Multiple health behaviours

Overview and implications

Bonnie Spring*, Arlen C. Moller, Michael J. Coons

*Corresponding author for this work

Research output: Contribution to journalReview article

124 Citations (Scopus)

Abstract

Background More remains unknown than known about how to optimize multiple health behaviour change. Methods After reviewing the prevalence and comorbidities among major chronic disease risk behaviours for adults and youth, we consider the origins and applicability of high-risk and population strategies to foster multiple health behaviour change. Results Findings indicate that health risk behaviours are prevalent, increase with age and co-occur as risk behaviour clusters or bundles. Conclusions We conclude that both population and high-risk strategies for health behaviour intervention are warranted, potentially synergistic and need intervention design that accounts for substitute and complementary relationships among bundled health behaviours. To maximize positive public health impact, a pressing need exists for bodies of basic and translational science that explain health behaviour bundling. Also needed is applied science that elucidates the following: (1) the optimal number of behaviours to intervene upon; (2) how target behaviours are best selected (e.g. greatest health impact; patient preference or positive effect on bundled behaviours); (3) whether to increase healthy or decrease unhealthy behaviours; (4) whether to intervene on health behaviours simultaneously or sequentially and (5) how to achieve positive synergies across individual-, group-and population-level intervention approaches.

Original languageEnglish (US)
JournalJournal of Public Health
Volume34
Issue numberSUPPL. 1
DOIs
StatePublished - Mar 1 2012

Fingerprint

Health Behavior
Risk-Taking
Patient Preference
Health
Population Groups
Population
Comorbidity
Chronic Disease
Public Health

Keywords

  • Risk behaviors
  • behavior change
  • behavioral intervention
  • health behavior bundles
  • health behaviours
  • lifestyle risk reduction
  • multiple health behaviors
  • preventive medicine
  • risk behavior cluster

ASJC Scopus subject areas

  • Public Health, Environmental and Occupational Health

Cite this

Spring, Bonnie ; Moller, Arlen C. ; Coons, Michael J. / Multiple health behaviours : Overview and implications. In: Journal of Public Health. 2012 ; Vol. 34, No. SUPPL. 1.
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Multiple health behaviours : Overview and implications. / Spring, Bonnie; Moller, Arlen C.; Coons, Michael J.

In: Journal of Public Health, Vol. 34, No. SUPPL. 1, 01.03.2012.

Research output: Contribution to journalReview article

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T2 - Overview and implications

AU - Spring, Bonnie

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AU - Coons, Michael J.

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N2 - Background More remains unknown than known about how to optimize multiple health behaviour change. Methods After reviewing the prevalence and comorbidities among major chronic disease risk behaviours for adults and youth, we consider the origins and applicability of high-risk and population strategies to foster multiple health behaviour change. Results Findings indicate that health risk behaviours are prevalent, increase with age and co-occur as risk behaviour clusters or bundles. Conclusions We conclude that both population and high-risk strategies for health behaviour intervention are warranted, potentially synergistic and need intervention design that accounts for substitute and complementary relationships among bundled health behaviours. To maximize positive public health impact, a pressing need exists for bodies of basic and translational science that explain health behaviour bundling. Also needed is applied science that elucidates the following: (1) the optimal number of behaviours to intervene upon; (2) how target behaviours are best selected (e.g. greatest health impact; patient preference or positive effect on bundled behaviours); (3) whether to increase healthy or decrease unhealthy behaviours; (4) whether to intervene on health behaviours simultaneously or sequentially and (5) how to achieve positive synergies across individual-, group-and population-level intervention approaches.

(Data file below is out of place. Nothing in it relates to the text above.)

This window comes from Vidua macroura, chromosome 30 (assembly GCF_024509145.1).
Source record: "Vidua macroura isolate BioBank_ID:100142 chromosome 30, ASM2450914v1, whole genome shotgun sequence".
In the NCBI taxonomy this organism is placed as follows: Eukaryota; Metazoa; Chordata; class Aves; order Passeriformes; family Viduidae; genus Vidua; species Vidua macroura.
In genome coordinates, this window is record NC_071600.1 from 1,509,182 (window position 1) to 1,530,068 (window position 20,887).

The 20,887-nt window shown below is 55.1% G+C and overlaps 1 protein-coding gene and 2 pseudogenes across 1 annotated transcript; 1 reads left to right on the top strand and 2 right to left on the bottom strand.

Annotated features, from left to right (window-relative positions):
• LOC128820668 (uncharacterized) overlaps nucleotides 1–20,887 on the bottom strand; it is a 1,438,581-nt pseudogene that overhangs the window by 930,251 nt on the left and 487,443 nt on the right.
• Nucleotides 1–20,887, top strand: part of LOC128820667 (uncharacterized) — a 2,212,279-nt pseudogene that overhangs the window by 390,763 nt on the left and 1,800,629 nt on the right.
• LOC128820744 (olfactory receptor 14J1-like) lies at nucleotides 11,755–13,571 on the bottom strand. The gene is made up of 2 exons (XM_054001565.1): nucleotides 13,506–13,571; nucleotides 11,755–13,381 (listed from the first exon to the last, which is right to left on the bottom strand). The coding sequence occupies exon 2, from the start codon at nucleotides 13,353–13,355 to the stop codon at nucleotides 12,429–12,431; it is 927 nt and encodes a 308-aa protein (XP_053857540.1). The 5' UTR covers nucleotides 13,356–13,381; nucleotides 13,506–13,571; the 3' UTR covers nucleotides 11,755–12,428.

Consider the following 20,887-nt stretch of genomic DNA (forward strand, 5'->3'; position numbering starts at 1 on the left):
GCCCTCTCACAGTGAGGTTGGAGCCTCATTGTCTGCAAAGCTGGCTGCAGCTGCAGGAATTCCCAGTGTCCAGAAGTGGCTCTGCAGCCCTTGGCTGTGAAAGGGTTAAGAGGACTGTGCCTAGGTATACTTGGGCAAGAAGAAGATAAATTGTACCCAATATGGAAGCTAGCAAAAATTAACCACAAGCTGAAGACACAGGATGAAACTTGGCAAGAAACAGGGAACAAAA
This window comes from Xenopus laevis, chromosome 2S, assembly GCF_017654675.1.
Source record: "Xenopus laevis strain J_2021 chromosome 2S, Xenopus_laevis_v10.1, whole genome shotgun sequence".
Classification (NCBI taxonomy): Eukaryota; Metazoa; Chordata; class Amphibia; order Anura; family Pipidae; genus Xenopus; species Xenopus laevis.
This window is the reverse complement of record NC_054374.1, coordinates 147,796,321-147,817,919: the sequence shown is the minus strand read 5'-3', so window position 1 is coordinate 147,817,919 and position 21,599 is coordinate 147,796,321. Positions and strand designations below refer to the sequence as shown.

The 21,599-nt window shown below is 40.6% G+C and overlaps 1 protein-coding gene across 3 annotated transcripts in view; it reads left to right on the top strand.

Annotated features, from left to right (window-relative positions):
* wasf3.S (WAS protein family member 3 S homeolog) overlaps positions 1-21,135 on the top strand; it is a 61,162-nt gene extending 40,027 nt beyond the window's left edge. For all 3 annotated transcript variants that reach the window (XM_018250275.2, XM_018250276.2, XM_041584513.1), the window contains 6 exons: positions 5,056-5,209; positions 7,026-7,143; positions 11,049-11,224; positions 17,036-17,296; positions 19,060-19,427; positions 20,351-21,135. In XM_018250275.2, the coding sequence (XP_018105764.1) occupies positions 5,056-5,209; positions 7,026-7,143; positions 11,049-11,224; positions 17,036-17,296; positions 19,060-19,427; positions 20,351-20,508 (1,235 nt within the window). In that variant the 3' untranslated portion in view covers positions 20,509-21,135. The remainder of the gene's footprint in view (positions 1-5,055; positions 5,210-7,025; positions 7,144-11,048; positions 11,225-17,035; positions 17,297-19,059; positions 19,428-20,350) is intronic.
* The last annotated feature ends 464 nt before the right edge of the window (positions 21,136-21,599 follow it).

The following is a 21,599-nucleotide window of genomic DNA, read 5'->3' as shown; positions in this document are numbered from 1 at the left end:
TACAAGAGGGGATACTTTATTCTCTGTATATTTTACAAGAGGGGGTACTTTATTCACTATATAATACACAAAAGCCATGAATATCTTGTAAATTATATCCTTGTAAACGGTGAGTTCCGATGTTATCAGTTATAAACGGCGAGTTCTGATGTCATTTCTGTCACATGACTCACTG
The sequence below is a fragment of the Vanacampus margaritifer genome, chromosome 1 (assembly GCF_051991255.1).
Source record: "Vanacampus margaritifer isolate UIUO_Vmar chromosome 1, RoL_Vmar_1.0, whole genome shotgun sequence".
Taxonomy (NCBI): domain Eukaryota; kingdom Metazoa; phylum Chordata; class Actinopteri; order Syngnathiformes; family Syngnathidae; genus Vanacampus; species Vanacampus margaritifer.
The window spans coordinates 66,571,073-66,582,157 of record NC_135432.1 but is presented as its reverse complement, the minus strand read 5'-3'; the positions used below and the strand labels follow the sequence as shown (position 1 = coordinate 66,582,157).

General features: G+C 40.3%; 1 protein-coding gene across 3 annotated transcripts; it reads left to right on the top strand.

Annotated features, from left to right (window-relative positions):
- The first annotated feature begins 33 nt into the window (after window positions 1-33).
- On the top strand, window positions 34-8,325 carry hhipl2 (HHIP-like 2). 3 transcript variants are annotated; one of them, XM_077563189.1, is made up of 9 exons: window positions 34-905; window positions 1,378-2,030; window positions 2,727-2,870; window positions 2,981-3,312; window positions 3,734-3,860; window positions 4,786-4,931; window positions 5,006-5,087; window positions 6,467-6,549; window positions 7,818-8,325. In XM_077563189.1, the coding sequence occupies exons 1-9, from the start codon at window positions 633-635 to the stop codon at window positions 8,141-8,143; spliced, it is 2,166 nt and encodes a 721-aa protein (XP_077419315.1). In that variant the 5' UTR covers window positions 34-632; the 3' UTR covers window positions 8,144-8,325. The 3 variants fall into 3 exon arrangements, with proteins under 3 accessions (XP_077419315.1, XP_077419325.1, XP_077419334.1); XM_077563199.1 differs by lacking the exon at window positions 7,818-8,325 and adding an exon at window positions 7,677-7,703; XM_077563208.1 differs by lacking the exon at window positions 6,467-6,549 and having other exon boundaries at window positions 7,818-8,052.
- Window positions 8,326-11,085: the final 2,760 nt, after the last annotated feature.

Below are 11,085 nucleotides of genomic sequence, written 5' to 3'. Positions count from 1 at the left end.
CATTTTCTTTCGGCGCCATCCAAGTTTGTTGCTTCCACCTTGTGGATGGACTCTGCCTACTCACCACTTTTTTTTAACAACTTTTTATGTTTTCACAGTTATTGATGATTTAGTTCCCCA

AB - Background More remains unknown than known about how to optimize multiple health behaviour change. Methods After reviewing the prevalence and comorbidities among major chronic disease risk behaviours for adults and youth, we consider the origins and applicability of high-risk and population strategies to foster multiple health behaviour change. Results Findings indicate that health risk behaviours are prevalent, increase with age and co-occur as risk behaviour clusters or bundles. Conclusions We conclude that both population and high-risk strategies for health behaviour intervention are warranted, potentially synergistic and need intervention design that accounts for substitute and complementary relationships among bundled health behaviours. To maximize positive public health impact, a pressing need exists for bodies of basic and translational science that explain health behaviour bundling. Also needed is applied science that elucidates the following: (1) the optimal number of behaviours to intervene upon; (2) how target behaviours are best selected (e.g. greatest health impact; patient preference or positive effect on bundled behaviours); (3) whether to increase healthy or decrease unhealthy behaviours; (4) whether to intervene on health behaviours simultaneously or sequentially and (5) how to achieve positive synergies across individual-, group-and population-level intervention approaches.

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